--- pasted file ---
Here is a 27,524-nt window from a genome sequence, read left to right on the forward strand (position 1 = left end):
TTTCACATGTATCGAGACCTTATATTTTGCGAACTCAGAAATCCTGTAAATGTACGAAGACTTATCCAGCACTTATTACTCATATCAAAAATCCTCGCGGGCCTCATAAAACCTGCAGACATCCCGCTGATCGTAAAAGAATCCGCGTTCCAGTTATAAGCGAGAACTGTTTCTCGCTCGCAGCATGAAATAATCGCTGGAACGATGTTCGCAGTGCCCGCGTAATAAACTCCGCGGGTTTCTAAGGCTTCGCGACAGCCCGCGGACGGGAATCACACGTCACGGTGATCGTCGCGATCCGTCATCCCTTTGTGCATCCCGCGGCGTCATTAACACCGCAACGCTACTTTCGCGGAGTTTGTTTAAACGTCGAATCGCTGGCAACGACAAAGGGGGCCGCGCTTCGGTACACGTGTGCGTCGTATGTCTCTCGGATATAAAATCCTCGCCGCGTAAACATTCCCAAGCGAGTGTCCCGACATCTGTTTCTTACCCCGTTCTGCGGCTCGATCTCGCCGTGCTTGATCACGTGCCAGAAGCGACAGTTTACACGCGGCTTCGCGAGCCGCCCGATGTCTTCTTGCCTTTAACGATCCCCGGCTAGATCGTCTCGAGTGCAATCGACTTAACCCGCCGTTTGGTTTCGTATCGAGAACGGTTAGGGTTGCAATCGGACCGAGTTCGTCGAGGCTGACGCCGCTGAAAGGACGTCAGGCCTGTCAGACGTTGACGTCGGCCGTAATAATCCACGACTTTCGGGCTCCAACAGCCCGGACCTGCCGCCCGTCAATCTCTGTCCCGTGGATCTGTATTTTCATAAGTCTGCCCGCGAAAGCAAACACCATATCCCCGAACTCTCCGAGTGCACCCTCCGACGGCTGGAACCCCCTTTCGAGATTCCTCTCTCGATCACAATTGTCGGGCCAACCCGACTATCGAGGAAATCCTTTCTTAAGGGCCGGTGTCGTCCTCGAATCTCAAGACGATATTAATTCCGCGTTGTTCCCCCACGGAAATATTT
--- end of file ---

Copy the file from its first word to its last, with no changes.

Here is a 27,524-nt window from a genome sequence, read left to right on the forward strand (position 1 = left end):
TTTCACATGTATCGAGACCTTATATTTTGCGAACTCAGAAATCCTGTAAATGTACGAAGACTTATCCAGCACTTATTACTCATATCAAAAATCCTCGCGGGCCTCATAAAACCTGCAGACATCCCGCTGATCGTAAAAGAATCCGCGTTCCAGTTATAAGCGAGAACTGTTTCTCGCTCGCAGCATGAAATAATCGCTGGAACGATGTTCGCAGTGCCCGCGTAATAAACTCCGCGGGTTTCTAAGGCTTCGCGACAGCCCGCGGACGGGAATCACACGTCACGGTGATCGTCGCGATCCGTCATCCCTTTGTGCATCCCGCGGCGTCATTAACACCGCAACGCTACTTTCGCGGAGTTTGTTTAAACGTCGAATCGCTGGCAACGACAAAGGGGGCCGCGCTTCGGTACACGTGTGCGTCGTATGTCTCTCGGATATAAAATCCTCGCCGCGTAAACATTCCCAAGCGAGTGTCCCGACATCTGTTTCTTACCCCGTTCTGCGGCTCGATCTCGCCGTGCTTGATCACGTGCCAGAAGCGACAGTTTACACGCGGCTTCGCGAGCCGCCCGATGTCTTCTTGCCTTTAACGATCCCCGGCTAGATCGTCTCGAGTGCAATCGACTTAACCCGCCGTTTGGTTTCGTATCGAGAACGGTTAGGGTTGCAATCGGACCGAGTTCGTCGAGGCTGACGCCGCTGAAAGGACGTCAGGCCTGTCAGACGTTGACGTCGGCCGTAATAATCCACGACTTTCGGGCTCCAACAGCCCGGACCTGCCGCCCGTCAATCTCTGTCCCGTGGATCTGTATTTTCATAAGTCTGCCCGCGAAAGCAAACACCATATCCCCGAACTCTCCGAGTGCACCCTCCGACGGCTGGAACCCCCTTTCGAGATTCCTCTCTCGATCACAATTGTCGGGCCAACCCGACTATCGAGGAAATCCTTTCTTAAGGGCCGGTGTCGTCCTCGAATCTCAAGACGATATTAATTCCGCGTTGTTCCCCCACGGAAATATTT